Guitar Center Files for Chapter 11 Bankruptcy Protection, Hires A&G to Evaluate Store Footprint

by Katie Lee

Westlake Village, Calif. — Musical instrument retailer Guitar Center has filed for Chapter 11 bankruptcy protection with the U.S. Bankruptcy Court for the Eastern District of Virginia. The Westlake Village-based company did not announce plans to close any of its 297 stores, but it has retained A&G Real Estate Partners to explore opportunities for its real estate portfolio.

In court filings, Guitar Center cited its business of instrument purchases, rentals, repairs and music lessons suffered amid the upheaval stemming from government-mandated shutdowns in response to the COVID-19 pandemic, according to The New York Times. Approximately 75% of its stores were shuttered at one point in the spring. Additionally, the company cited its “significant debt burden” in the court filings.

In addition to Guitar Center stores, the company operates four sister brands: Music & Arts, Musician’s Friend, Woodwind & Brasswind and AVDG.

Music & Arts, a Maryland-based chain that Guitar Center acquired in 2005, operates 200 stores and 300 affiliate locations that provide band and orchestra instruments and equipment for sale or rentals.

Musician’s Friend, which Guitar Center acquired in 1999, is a direct marketer of musical instruments.

Likewise Woodwind & Brasswind is a catalog musical instrument merchant with a call center in Indianapolis and a warehouse in Kansas City, Missouri. The brand’s lone brick and mortar location in South Bend, Indiana, closed in 2011. Guitar Center acquired Woodwind & Brasswind in 2007.

AVDG is a Bay Area-based designer and installer of audio-visual systems for residential and commercial clients. Founded in 1996, AVDG served as part of Guitar Center’s Business Solutions Group since being acquired in 2018.

Guitar Center’s stores, Music & Arts stores and online platforms will remain operational throughout the restructuring process. Additionally, Guitar Center plans to continue to meet its financial obligations to vendors, suppliers and employees, and intends to make payments in full to these parties without interruption in the ordinary course of business.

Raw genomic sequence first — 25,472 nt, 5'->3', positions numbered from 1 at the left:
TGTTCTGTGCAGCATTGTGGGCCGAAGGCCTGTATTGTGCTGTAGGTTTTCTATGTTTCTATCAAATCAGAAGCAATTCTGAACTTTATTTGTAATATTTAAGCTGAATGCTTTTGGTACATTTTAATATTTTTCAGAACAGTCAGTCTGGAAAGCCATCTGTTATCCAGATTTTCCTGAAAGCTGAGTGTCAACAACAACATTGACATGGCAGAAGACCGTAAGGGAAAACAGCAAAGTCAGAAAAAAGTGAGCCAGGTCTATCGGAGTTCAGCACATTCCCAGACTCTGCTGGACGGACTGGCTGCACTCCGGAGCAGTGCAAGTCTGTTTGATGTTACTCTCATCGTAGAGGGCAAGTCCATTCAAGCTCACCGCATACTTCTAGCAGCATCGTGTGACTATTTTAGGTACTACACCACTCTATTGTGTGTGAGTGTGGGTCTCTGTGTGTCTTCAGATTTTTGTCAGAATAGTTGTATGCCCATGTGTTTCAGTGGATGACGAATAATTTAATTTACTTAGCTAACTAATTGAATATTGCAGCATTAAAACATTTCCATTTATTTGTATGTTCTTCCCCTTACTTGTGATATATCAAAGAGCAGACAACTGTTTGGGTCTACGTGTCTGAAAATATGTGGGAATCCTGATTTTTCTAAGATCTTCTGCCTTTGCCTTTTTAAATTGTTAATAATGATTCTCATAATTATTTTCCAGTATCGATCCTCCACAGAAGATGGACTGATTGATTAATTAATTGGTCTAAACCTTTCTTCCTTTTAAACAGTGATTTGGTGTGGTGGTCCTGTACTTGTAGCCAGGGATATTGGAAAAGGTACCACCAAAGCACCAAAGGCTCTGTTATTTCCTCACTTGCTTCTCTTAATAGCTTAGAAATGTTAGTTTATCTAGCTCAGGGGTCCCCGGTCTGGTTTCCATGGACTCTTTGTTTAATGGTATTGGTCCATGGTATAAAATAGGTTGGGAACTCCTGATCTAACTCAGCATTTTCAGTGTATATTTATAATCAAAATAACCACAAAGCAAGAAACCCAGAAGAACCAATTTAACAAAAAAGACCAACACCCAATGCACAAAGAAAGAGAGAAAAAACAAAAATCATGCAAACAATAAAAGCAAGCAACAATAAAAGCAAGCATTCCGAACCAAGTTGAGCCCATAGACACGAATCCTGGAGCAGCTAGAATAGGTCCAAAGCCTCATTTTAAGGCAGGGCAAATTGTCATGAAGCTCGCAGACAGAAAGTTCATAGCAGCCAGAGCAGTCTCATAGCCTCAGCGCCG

Prior to the Chapter 11 filing, Guitar Center secured new equity totaling $165 million from its private equity ownership, Ares Management Corp., as well as funds managed by Brigade Capital Management and The Carlyle Group. Other parties involved in the equity investment include supermajorities of Guitar Center’s noteholder groups.

Guitar Center has also negotiated $375 million in debtor-in-possession financing from some of its noteholders and asset-based lenders.

Guitar Center expects the recent moves will reduce its debt load by nearly $800 million. Additionally, Guitar Center has retained UBS Investment Bank to help the retailer raise $335 million in new senior secured notes.

“This is an important and positive step in our process to significantly reduce our debt and enhance our ability to reinvest in our business to support long-term growth,” says Ron Japinga, CEO of Guitar Center. “Given the strong level of support from our lenders and creditors, we expect to complete the process before the end of this year.”

Milbank LLP is serving as legal counsel to Guitar Center, and BRG is serving as restructuring advisor. Houlihan Lokey is serving as the company’s financial advisor.

Stroock & Stroock & Lavan LLP is serving as legal counsel to an ad hoc group of secured noteholders, and Province is serving as financial advisor.

Kirkland & Ellis LLP is serving as legal counsel to Ares Management.

Debevoise & Plimpton LLP is serving as legal counsel to Brigade Capital, and GLC Advisors & Co. is serving as the firm’s financial advisor.

Paul, Weiss, Rifkind, Wharton & Garrison LLP is serving as legal counsel to Carlyle Group.


— John Nelson


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